Spain denied Monday that it needed a full international bailout as the economy shrank even faster and its long-term borrowing costs jumped to dangerous highs sending world markets into a nosedive.
The Bank of Spain said the economy contracted 0.4 percent in the second quarter, worse than the 0.3 percent of the first, citing the impact of the debt crisis on consumer spending and confidence.
On Friday, the government said the recession would continue next year, instead of ending with modest growth as it had previously forecast.
The bad data compounded Madrid's pressing problems, chief among them how to cut an unprecedented unemployment rate of more than 24 percent while at the same time stabilising a stricken banking system and the public finances.
Financial markets have turned increasingly against Madrid in recent weeks after an initial positive reaction to a massive 65 billion euros austerity package turned sour, with each new initiative failing to hold the line.
In afternoon trade, the yield -- the rate of return investors earn -- on the benchmark Spanish 10-year government bond jumped to 7.4770 percent from 7.225 percent on Friday, well above the 7.0 percent danger level for long-term funding.
But despite speculation that it would make a move, the European Central Bank remained out of the fray, refusing to enter the markets to ease debt strains as it had last year when yields from Spain and Italy hit similar danger levels.
"There are fears that Spain is edging closer to being forced to seek a full scale bailout," said Joshua Raymond, chief market strategist at City Index traders.
Borrowing costs for other struggling eurozone states were also under pressure despite an EU bank rescue deal worth up to 100 billion euros ($122 billion) for Spain which was finalised Friday.
The Italian 10-year bond yield jumped to 6.332 percent from 6.149 percent.
Any yield over 6.0 percent is widely seen as unsustainable for long-term funds, with 7.0 percent the level at which Greece, Ireland and Portugal had to ask for outside help from the EU and International Monetary Fund.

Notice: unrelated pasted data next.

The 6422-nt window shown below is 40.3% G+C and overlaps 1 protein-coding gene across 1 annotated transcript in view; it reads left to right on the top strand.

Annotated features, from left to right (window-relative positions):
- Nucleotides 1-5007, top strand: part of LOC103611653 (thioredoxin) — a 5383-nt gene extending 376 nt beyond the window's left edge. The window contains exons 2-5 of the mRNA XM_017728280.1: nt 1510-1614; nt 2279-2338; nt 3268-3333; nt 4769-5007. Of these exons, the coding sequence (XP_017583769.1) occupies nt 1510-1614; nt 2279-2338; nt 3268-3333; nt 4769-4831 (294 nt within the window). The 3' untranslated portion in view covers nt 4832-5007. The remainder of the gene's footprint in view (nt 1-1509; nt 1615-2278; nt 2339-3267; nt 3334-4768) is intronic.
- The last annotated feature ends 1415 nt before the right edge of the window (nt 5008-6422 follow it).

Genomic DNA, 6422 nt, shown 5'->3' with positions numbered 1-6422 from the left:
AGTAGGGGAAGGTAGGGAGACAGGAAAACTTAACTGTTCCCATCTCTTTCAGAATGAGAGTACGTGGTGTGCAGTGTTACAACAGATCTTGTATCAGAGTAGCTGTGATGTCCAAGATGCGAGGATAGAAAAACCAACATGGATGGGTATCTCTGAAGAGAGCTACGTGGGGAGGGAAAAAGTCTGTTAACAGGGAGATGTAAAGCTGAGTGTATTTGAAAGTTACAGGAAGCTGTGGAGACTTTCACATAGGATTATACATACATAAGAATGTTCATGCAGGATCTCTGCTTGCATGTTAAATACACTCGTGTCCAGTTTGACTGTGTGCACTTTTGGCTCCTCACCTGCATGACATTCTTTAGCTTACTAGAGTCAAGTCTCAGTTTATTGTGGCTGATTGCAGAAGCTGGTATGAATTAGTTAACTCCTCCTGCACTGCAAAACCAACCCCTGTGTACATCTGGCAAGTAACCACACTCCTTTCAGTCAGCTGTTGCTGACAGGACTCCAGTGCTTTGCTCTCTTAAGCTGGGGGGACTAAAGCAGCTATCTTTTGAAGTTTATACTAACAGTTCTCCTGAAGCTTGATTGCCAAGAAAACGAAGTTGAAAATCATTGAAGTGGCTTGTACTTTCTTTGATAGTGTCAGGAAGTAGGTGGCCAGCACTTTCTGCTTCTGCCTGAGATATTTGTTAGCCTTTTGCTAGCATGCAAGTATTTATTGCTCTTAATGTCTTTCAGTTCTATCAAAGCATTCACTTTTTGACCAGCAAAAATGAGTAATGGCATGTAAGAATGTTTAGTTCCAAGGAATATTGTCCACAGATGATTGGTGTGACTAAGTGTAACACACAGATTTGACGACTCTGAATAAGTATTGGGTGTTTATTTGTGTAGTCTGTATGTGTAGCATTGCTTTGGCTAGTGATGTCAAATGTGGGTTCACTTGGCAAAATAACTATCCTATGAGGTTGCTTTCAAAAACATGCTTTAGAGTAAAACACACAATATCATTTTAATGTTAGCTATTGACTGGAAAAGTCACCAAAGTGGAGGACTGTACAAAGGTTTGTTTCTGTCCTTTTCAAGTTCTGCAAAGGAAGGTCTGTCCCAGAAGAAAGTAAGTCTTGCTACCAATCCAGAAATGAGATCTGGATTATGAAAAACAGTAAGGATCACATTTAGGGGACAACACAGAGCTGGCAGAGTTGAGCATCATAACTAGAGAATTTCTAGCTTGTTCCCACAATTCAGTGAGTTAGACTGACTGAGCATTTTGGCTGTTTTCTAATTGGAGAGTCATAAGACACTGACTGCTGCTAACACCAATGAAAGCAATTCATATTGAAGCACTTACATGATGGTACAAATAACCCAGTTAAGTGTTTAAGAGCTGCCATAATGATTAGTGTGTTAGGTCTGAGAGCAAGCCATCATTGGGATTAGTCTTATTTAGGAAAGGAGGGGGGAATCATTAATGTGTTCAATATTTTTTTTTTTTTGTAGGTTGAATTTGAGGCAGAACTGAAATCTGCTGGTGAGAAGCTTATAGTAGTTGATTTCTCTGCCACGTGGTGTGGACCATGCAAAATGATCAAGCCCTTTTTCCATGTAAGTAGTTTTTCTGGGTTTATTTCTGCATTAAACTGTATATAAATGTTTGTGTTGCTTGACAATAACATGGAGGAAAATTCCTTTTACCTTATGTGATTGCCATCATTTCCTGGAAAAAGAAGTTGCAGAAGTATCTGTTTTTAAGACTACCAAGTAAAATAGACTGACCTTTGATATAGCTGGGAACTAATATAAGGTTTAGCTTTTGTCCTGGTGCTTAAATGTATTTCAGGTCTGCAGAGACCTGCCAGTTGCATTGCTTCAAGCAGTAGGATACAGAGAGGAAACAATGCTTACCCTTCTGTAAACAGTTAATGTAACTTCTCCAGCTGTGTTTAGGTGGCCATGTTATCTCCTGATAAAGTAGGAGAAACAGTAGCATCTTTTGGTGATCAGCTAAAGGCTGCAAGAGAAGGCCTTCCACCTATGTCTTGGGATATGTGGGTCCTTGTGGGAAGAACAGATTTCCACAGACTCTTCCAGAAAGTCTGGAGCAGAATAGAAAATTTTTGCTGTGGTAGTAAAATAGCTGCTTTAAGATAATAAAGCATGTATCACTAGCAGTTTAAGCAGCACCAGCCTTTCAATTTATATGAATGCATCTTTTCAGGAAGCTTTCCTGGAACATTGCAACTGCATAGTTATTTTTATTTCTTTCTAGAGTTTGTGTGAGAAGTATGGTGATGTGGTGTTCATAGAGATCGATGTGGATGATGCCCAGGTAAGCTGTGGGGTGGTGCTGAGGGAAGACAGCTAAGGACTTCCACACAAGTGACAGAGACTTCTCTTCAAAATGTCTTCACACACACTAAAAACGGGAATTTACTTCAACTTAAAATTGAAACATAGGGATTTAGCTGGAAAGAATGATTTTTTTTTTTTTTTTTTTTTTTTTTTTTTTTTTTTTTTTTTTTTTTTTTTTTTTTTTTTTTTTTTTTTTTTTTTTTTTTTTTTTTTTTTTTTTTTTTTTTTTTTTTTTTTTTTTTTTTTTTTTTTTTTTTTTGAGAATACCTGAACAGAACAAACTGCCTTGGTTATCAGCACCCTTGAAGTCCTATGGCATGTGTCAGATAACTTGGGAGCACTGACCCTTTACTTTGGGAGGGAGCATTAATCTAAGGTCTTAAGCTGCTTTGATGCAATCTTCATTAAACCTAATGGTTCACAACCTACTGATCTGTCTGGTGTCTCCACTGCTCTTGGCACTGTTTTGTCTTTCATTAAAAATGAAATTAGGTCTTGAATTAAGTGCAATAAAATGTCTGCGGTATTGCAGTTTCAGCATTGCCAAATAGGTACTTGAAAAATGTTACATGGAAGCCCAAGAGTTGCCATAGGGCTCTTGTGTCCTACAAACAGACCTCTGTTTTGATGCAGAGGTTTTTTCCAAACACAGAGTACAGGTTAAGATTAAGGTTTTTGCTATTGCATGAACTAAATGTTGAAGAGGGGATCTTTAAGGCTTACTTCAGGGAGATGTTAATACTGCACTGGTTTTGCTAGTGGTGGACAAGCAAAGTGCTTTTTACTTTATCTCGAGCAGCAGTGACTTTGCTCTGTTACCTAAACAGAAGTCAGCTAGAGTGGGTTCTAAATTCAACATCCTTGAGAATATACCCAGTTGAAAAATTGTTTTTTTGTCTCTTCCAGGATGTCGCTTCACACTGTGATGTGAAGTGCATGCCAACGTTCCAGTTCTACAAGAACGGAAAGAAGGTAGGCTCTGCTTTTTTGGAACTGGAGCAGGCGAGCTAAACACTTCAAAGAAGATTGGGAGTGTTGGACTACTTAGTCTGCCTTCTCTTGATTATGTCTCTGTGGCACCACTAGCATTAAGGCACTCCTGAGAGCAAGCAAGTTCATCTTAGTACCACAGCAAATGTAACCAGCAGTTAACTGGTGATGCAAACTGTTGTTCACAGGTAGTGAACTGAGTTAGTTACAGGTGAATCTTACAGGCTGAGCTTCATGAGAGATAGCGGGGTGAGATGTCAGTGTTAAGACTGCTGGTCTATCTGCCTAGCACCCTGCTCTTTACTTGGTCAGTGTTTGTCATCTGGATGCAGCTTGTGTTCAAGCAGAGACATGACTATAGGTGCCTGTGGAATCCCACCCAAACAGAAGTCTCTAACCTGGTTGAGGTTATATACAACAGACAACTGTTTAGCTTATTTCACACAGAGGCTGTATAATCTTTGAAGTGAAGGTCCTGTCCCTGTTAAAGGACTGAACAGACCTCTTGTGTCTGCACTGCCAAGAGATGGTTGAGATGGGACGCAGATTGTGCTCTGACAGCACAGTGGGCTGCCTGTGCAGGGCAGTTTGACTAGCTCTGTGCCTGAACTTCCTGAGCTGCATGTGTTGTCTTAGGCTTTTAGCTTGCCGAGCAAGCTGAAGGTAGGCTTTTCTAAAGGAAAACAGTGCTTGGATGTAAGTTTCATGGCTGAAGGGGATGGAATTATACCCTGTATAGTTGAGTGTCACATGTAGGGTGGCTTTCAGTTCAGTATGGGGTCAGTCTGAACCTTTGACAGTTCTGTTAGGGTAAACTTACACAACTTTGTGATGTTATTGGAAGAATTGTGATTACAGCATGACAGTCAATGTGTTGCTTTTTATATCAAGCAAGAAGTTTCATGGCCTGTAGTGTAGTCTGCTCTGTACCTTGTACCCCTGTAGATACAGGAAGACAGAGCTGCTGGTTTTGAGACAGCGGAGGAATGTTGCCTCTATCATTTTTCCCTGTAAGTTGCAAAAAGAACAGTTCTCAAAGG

Spanish Economy Minister Luis de Guindos insisted Monday that the country did not need a full bailout but noted that the crisis appeared more than any one state could cope with.
"Spain is a solvent country and this solvability will allow us to get through the difficulties we are facing right now," the minister said.
De Guindos will hold talks with his German counterpart on Tuesday, a German government spokeswoman said, adding that Berlin had "no information" that Spain was poised to make an application for a full-blown state bailout.
News on Friday that the Valencia region was to ask the central government for financial aid raised the prospect that Madrid will face greater calls on its resources from provincial governments at a time when it is strapped for cash.
Spain last year missed its public deficit target of 6.0 percent of economic output by a wide margin, coming in instead at 8.9 percent, with the 17 regional governments, which fund education and health, largely blamed for the blowout.
European stockmarkets also fell sharply Monday, with Madrid down as much 4.01 percent at around 1100 GMT before it later recovered to down one percent after authorities imposed a ban on the short-selling of stocks.
In short-selling, investors are betting that a stock will fall in price, which critics say only adds to the downward pressure in falling markets.
In Italy, where a similiar ban was implemented, stocks slumped 3.00 percent.
London fell 2.11 percent, Paris was down 2.51 percent and Frankfurt shed 3.09 percent following heavy losses in Asian trade. Wall street was also down sharply.
The Spanish government recently announced massive spending cuts and other measures to stabilise its public finances but the austerity programme seems only to have driven speculation that Madrid may need a full EU-IMF bailout.
"Just as the bailout plan for Spanish banks was finished, we are now confronted with the problems of the Spanish regions with Valencia, which has requested financial support, and other regions that may follow," he said.
"This doesn't end, and the market is completely overwhelmed."
To add to the tensions on the markets, Greece moved centre stage as EU and IMF officials readied for a review this week which will determine whether Athens gets another cash injection to keep it afloat beyond the summer.
Their report will determine whether Greece will receive fresh loans of 31.5 billion euros ($38 billion) by September under its debt rescue programme.
Amid the turmoil, the ECB remains reluctant to restart its programme of buying up bonds of eurozone nations, data suggested Monday.
According to data published on the ECB's website, the central bank did not buy any sovereign bonds last week, as it has not done since February.